No one could reasonably begrudge David Shearer about now were he to lean back on his chaise lounge, log on to his New York bank account and let out a sigh of relief. A text message might arrive on his phone, from Phil Goff, saying something like, "Show me the money!" The series of mishaps that have befallen their successor as Labour leader, David Cunliffe, the very man whose supporters made their own tenures difficult, bears out Helen Clark's observation that Leader of the Opposition is "the hardest job in politics". In the past fortnight, however, the unmistakable impression is that it is Cunliffe who is making it hard.

The bungled detail on the "baby bonus" policy. The backfiring remarks about John Key's Parnell home. The policy paper emailed by his office to a Government minister. And, far the most important, the admission that in breach of Labour's professed embracing of transparency, he employed a trust structure to enable anonymous donations to his leadership campaign. It's not long before discrete missteps start to look like a giant pratfall. The most recent revelation, of his late declaration of involvement in a financial trust, on its own amounts to almost nothing. But in a week like this, it sticks.

Worse still, it could hardly have been better choreographed to suit the National Party's soundtrack, an attack strategy which in essence obliges every Government MP to say several thousand times daily that David Cunliffe is "tricky". To even casual political observers, it's taking on the sound of fingernails on a blackboard, while foreign visitors are left puzzled by the incessant references to the Labour leader as a lorry driver. But it's proving remarkably effective.

In the general parliamentary debate on Wednesday afternoon, Cunliffe gave the strongest and most substantial speech. But no one paid much attention because, as Amy Adams said by way of introduction, "What a week for David Cunliffe!" And to the stock epithet of Tricky Dave, she added Shady Dave, Disloyal Dave, Dodgy Dave and Devious Dave. For all Adams' impressive use of alliteration, however, any of her Christchurch constituents listening would have waited in vain for any mention of the fact that much of their city was under water.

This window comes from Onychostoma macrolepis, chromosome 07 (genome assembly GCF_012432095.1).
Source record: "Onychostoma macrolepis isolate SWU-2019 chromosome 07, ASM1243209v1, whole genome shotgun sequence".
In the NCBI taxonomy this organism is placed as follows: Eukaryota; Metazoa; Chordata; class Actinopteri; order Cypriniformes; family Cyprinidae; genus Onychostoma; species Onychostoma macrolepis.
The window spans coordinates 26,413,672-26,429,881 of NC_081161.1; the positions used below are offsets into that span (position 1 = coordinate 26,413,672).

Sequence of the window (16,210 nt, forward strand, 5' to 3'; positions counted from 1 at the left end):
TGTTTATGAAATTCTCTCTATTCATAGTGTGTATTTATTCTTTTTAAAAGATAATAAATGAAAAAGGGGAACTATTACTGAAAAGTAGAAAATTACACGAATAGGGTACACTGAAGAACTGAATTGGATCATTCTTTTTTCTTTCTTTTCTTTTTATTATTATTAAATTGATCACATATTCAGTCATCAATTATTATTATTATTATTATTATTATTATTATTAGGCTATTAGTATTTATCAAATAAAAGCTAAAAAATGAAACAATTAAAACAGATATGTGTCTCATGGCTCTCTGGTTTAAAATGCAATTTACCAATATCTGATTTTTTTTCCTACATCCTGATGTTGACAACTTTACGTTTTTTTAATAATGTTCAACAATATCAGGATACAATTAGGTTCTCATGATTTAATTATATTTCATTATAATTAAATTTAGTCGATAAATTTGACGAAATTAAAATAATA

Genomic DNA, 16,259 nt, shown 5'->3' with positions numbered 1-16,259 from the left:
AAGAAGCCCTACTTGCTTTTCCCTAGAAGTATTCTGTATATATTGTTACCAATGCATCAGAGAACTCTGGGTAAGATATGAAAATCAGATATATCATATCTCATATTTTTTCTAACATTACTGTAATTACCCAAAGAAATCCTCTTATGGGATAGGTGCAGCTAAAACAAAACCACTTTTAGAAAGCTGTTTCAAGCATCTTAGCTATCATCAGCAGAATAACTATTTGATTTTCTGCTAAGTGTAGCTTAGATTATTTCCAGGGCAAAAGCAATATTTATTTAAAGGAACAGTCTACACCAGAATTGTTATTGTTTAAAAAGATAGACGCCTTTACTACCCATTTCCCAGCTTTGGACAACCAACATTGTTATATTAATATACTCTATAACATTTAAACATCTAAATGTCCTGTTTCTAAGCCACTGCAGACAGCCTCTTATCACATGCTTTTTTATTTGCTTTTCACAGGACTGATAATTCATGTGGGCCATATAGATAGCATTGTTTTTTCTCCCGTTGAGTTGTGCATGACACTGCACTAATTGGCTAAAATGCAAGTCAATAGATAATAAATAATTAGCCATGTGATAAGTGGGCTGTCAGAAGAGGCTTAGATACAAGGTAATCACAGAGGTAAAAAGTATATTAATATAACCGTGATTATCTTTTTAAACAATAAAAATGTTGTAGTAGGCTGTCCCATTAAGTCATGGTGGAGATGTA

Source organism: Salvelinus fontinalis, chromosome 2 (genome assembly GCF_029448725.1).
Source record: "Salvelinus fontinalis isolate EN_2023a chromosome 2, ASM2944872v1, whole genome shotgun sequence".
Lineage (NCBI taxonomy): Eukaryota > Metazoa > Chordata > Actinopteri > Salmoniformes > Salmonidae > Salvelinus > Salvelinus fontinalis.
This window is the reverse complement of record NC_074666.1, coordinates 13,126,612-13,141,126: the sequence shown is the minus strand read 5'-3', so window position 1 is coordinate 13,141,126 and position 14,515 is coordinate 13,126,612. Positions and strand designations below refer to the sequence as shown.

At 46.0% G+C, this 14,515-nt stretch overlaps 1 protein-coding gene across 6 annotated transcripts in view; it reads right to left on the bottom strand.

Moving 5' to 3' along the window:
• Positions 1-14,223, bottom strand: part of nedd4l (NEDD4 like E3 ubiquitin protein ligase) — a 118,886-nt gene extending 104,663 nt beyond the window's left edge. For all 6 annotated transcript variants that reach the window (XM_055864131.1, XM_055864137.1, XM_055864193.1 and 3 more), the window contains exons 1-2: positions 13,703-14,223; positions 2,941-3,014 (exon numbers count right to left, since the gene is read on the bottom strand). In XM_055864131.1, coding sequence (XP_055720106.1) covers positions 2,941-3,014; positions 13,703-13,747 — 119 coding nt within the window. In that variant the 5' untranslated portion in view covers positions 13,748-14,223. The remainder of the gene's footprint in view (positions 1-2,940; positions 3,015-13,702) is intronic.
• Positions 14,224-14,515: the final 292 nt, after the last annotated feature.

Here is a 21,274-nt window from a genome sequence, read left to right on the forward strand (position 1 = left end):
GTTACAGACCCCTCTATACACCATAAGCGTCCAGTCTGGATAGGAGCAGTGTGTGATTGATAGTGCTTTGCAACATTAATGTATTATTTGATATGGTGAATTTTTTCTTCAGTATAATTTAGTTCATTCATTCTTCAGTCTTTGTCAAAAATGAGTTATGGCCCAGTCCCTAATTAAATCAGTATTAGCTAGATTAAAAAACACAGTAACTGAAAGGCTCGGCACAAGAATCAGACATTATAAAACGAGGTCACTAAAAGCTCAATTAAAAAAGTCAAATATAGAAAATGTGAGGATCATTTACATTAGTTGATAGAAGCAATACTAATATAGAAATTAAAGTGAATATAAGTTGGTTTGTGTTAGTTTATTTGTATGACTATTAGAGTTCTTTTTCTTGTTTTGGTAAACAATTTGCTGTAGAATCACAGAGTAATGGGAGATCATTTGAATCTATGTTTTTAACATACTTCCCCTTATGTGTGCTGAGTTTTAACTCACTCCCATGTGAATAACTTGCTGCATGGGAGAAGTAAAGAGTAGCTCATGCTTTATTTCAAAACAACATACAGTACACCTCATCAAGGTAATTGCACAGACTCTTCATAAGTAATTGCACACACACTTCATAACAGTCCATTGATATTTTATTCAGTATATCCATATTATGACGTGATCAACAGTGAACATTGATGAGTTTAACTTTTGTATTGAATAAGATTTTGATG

Part of the strength of Project Tricky is that it prods ceaselessly at a nerve within the Labour caucus itself. The persistent whispered complaint from Cunliffe's colleagues is that they still don't really know who he is. Is he for real, is he authentic? It's not an easy one to square and, paradoxically, the strident speeches of recent months have only added to that puzzlement. He has, at least, demonstrated a humility some of his colleagues claim not to have seen previously, in admitting errors and lapses of judgment in the past fortnight. It's just that there have been rather too many admissions, too many lapses.

The best way to win the backing of colleagues, of course, is straightforward. Comradely affection will climb in direct proportion to poll numbers. Cunliffe's urgent and probably irreconcilable dilemma, however, is that he needs a period of calm and consolidation, but he also needs to do something bold to turn it all around.

Perhaps the most telling slip by Cunliffe in recent weeks came in an interview last week in which he said that the Government was clearly going to change - "it's either going to change this time or next time". Gulp. He's scrambled since to emphasise that Labour is full-throttle for 2014 victory, but it nonetheless feeds a creeping sense that a number of people within his caucus have in large part given up, deliberately or not, on a Labour-led government in 2014.

It's easy to exaggerate the idea that Labour MPs are busy plotting defeat. But look at it another way: they would be mad not to be contemplating the state in which they'd be left in the event of defeat later this year. And it they don't, after all, grow the vote substantially from the 2011 nadir, any real rejuvenation would be impossible, because there would be hardly a new face in the caucus.

Cunliffe's team needs to persuade the dead wood of the Labour benches that their day is done, that they should embrace the many joys of retirement For The Sake Of The Party.

The political Grim Reaper has been stalking the blue halls of the Beehive, with 14 National MPs having left or signalled already that they will not seek re-election. Labour, by contrast, has had only one MP, Ross Robertson, announce retirement, leaving them facing a crisis of "bed blocking" - a term that was borrowed from hospital wards to describe the geriatric UK Conservative MPs who refused to budge during their long Opposition stint last decade.

Somehow, Cunliffe's team needs to persuade the dead wood of the Labour benches that their day is done, that they should embrace the many joys of retirement For The Sake Of The Party. And with a general election looking increasingly likely to take place in September, they haven't got long to do it.